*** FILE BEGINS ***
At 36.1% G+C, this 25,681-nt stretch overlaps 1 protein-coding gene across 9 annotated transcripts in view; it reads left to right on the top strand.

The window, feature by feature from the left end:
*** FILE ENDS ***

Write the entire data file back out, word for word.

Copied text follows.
At 36.1% G+C, this 25,681-nt stretch overlaps 1 protein-coding gene across 9 annotated transcripts in view; it reads left to right on the top strand.

The window, feature by feature from the left end: